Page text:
Findings in a study by three University Chicago researchers implied that violent officer misconduct complaints among sheriff’s offices (SOs) in Florida increased by 40 percent after collective bargaining rights.
The study tabulated violent incidents of misbehavior recorded in state databases between 1996 and 2003—when SOs were given the right to unionize under a Florida Supreme Court decision in Coastal Florida Police Benevolent Association v. Williams —and the period following the ruling, to 2015.
“[Our findings] show that the conferral of collective bargaining rights on officers at SOs led to an increase in violent incidents, relative to a control group of [police departments] that were unaffected by Williams,” said the study.
The researchers cautioned that while the percentage of increase seemed “strikingly large,” “the baseline rate of violent incidents is low.”
By the end of 2008, the study said that 28 sheriff agencies, housing 15,581 sworn deputy officers or 76 percent of the total in the state, had a collective bargaining agreement.
The researchers noted that Florida already had a legal framework in place that helps officers during disciplinary investigations.
The Law Enforcement Officer Bill of Rights (LEOBOR) includes a provision that gives an officer the right to “be informed of the nature of the investigation before any interrogation begins” and to receive “all witness statements…and all other existing evidence,” noted the study.
Nevertheless, collective bargaining agreements can make internal disciplinary investigations difficult, said the study. For example, the researchers said that some agreements have law enforcement officers challenge discipline brought on by arbitration of other administrative review.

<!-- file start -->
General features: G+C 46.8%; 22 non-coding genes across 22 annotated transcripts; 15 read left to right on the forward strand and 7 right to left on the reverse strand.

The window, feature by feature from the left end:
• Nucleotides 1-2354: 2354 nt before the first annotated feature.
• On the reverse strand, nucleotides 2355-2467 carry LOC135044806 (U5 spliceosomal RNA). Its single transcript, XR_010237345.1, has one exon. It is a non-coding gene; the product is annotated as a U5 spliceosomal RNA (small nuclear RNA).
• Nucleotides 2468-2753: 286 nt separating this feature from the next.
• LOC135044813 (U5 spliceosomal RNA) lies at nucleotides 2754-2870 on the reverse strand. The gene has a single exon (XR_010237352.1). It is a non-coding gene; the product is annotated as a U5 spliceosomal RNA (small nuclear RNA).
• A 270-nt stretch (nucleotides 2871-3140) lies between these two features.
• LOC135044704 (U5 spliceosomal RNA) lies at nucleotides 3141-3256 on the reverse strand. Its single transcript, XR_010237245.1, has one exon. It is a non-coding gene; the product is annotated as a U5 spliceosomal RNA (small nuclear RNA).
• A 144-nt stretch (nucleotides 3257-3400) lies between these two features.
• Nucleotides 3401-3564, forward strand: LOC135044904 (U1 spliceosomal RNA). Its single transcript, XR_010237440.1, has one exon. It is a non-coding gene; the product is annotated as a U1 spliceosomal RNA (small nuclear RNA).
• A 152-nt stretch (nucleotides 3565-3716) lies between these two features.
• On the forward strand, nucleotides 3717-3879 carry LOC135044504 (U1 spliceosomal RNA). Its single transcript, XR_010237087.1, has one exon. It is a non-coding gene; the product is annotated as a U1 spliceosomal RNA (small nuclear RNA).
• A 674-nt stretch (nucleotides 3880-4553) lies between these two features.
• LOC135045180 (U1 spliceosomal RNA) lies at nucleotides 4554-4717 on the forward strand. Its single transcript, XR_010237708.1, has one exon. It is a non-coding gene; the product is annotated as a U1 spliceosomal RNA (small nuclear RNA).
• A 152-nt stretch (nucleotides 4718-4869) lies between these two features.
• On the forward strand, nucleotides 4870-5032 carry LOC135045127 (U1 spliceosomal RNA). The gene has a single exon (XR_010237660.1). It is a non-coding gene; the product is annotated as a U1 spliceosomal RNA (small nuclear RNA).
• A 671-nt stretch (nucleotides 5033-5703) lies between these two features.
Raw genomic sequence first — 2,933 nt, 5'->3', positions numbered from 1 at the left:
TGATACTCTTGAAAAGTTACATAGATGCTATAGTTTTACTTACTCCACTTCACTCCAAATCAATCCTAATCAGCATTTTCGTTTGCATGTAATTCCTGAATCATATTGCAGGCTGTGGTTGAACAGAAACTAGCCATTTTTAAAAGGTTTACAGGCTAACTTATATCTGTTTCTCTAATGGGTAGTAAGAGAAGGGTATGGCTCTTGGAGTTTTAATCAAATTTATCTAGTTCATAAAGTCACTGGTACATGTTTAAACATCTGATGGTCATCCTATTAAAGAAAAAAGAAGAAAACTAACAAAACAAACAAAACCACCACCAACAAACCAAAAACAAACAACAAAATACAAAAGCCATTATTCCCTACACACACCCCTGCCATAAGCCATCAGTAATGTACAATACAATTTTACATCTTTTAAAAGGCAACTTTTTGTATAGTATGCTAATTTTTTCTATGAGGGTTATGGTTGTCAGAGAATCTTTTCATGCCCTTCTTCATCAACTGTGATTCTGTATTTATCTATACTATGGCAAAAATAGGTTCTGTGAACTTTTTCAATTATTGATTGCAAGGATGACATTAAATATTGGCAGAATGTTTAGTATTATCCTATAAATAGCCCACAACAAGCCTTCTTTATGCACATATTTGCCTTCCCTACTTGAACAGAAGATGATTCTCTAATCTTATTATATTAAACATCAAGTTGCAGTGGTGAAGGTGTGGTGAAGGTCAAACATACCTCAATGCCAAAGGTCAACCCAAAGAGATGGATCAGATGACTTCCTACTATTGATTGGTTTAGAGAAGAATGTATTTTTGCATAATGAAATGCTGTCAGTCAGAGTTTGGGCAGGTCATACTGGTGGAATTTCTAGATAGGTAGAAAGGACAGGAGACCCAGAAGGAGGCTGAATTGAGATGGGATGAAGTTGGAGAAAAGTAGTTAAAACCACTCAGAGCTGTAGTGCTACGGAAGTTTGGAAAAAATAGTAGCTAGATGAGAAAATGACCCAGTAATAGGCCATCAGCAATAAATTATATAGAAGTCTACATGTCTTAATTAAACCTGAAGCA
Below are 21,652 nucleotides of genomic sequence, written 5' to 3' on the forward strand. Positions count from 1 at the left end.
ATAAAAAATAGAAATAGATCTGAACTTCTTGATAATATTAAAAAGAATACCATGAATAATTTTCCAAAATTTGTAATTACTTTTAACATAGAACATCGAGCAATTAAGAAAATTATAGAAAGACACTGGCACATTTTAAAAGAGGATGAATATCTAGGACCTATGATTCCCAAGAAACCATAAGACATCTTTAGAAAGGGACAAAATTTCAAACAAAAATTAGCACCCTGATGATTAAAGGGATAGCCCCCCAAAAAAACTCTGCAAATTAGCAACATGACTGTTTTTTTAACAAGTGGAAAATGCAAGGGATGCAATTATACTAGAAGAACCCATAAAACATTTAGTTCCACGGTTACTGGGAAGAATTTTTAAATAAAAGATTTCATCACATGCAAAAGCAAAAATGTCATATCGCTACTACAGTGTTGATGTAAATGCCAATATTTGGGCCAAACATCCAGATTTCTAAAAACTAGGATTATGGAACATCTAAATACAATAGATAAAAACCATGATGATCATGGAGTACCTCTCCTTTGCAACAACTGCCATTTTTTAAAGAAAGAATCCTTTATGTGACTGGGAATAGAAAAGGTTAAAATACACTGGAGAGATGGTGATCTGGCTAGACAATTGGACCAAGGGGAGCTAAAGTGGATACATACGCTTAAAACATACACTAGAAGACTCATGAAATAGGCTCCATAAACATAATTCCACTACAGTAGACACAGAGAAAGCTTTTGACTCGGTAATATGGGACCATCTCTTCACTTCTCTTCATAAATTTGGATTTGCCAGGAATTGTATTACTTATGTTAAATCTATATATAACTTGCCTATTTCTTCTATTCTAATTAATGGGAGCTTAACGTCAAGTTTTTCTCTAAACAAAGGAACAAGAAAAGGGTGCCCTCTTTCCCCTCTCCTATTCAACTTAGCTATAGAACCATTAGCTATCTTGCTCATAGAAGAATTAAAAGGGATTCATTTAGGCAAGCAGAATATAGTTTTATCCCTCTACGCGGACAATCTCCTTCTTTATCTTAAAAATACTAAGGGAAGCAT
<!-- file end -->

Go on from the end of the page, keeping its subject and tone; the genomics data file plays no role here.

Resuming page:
“Other rights include a tightened time limitation on internal affairs investigations and expungement of old records, even when the officer is found to have engaged in misconduct,” the study reported.
Collective bargaining agreements can act as wrenches that clog the disciplinary machinery of a law enforcement agency, the study said, noting that the procedures and protections from those agreements make it costly for superiors to fire misbehaving officers, which—the researchers said —lowers deterrence.
“[Our results] provide strong evidence for a “shadow effect” from collective bargaining rights and some evidence of a ‘CBA [, or collective bargaining agreement,] effect’ among Sheriff’s Offices,” the researchers wrote.
Florida’s law enforcement agents have several unions, including the Florida Police Benevolent Association.
Workers in “protective service” occupations, which include police, had the highest rate of unionization among American workers in 2018—33.9 percent—according to the United States Bureau of Labor Statistics.
Law enforcement unions have made headlines—much notably in New York.
In 2016, the N.Y. Police Department ruled that officers accused of misconduct could only get overtime when it was empty in resources and tight on time, reported The New York Daily News.
The ruling came after the NYPD learned that Officer Daniel Pantaleo–who caught national uproar over a chokehold of Black Staten Island man Eric Garner in July 2014 (with Garner later passing away)–earned nearly $17,100 in overtime in the fiscal year 2015 and $120,000 in 2016, “far above his $78,000 base salary,” said The Daily News.
The Police Benevolent Association of the City of New York (NYC PBA) and the city Board of Collective Bargaining criticized the NYPD’s decision, said the newspaper.
The board said the NYPD acted too unilaterally and the PBA argued that the ruling impedes on due process for accused officers, reported the paper.
“They and their families should not suffer a financial penalty before there has been any finding of misconduct, or even before the issue has been fully investigated,” the paper quotes PBA president Patrick J. Lynch saying. “This purely political policy was a clear violation of police officers’ collectively bargained rights.”
An arbitration board later reversed the ruling, said The Daily News.
Earlier this month, the Federal Department of Justice decided not to bring charges against Pantaleo, causing outcries from protesters, activists, and Garner’s family members.
The authors of the study are Dhammika Dharmapala, Richard H. McAdams, and John Rappaport—all from the University of Chicago Law School.
Download the full study here.
Brian Demo is a TCR news intern.